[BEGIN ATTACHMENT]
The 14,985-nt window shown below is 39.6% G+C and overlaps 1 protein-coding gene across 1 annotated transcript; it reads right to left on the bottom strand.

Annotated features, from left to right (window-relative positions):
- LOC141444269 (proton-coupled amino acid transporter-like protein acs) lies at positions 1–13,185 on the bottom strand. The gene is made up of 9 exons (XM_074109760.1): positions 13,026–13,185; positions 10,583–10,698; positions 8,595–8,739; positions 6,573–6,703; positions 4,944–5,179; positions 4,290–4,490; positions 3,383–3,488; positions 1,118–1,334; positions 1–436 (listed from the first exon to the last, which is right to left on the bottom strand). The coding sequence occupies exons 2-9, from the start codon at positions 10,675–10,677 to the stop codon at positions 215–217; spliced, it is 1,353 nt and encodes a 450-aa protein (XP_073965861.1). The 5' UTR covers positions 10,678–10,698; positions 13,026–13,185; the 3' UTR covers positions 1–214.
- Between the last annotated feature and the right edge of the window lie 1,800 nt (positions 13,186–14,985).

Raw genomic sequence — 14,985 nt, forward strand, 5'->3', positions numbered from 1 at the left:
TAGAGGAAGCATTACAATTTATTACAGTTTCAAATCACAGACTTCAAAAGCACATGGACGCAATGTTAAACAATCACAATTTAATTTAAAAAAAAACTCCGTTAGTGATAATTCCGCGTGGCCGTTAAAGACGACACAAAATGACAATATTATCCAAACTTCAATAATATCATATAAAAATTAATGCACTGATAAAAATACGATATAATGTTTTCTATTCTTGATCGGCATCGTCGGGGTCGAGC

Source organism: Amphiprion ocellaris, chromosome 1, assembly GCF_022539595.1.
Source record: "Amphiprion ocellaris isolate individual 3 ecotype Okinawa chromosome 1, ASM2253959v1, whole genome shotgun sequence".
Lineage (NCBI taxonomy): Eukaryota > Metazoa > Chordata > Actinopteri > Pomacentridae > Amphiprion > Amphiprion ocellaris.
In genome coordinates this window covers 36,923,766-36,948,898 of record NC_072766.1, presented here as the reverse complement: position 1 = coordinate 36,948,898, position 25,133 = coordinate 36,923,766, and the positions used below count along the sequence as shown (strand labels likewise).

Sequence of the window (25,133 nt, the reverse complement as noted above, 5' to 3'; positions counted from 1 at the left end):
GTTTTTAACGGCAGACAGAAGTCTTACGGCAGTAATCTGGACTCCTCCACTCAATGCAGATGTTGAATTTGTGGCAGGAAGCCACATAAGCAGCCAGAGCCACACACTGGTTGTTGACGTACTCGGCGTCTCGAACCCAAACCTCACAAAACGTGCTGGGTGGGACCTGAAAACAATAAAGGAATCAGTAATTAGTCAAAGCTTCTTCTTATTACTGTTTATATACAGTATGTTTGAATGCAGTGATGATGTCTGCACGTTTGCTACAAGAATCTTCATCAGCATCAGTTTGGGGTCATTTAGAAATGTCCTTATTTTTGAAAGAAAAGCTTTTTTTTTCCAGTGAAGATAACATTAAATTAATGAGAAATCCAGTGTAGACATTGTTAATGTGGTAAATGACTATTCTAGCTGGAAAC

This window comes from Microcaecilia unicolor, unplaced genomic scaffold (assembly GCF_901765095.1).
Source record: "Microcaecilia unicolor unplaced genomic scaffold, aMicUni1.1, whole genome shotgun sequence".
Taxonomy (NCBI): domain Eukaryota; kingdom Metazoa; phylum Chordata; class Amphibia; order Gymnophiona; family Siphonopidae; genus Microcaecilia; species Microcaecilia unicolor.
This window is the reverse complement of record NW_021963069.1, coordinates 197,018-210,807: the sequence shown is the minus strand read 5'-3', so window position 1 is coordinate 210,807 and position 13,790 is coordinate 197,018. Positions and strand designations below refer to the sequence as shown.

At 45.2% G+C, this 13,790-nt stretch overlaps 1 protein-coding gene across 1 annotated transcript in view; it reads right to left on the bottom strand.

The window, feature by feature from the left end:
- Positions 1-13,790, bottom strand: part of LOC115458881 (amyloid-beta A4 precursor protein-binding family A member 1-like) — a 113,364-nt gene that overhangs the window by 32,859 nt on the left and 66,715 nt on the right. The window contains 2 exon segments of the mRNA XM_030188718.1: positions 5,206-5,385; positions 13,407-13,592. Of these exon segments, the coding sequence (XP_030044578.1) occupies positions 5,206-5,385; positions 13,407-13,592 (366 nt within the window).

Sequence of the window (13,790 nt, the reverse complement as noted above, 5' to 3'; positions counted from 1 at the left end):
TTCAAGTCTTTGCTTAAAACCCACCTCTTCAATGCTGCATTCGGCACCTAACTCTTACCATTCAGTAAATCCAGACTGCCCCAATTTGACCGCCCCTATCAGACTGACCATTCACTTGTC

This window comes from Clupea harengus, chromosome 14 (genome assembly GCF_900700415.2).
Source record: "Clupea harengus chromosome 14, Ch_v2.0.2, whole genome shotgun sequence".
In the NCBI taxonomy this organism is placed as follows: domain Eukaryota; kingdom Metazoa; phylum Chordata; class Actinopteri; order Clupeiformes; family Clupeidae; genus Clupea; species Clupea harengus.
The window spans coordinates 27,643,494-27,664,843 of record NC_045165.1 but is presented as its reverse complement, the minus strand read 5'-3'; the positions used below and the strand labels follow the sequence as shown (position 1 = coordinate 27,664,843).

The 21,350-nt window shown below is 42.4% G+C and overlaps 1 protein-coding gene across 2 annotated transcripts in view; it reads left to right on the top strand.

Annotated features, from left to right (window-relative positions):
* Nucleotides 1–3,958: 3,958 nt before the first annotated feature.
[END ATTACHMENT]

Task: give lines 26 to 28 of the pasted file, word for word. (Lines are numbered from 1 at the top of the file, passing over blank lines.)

The 21,350-nt window shown below is 42.4% G+C and overlaps 1 protein-coding gene across 2 annotated transcripts in view; it reads left to right on the top strand.

Annotated features, from left to right (window-relative positions):
* Nucleotides 1–3,958: 3,958 nt before the first annotated feature.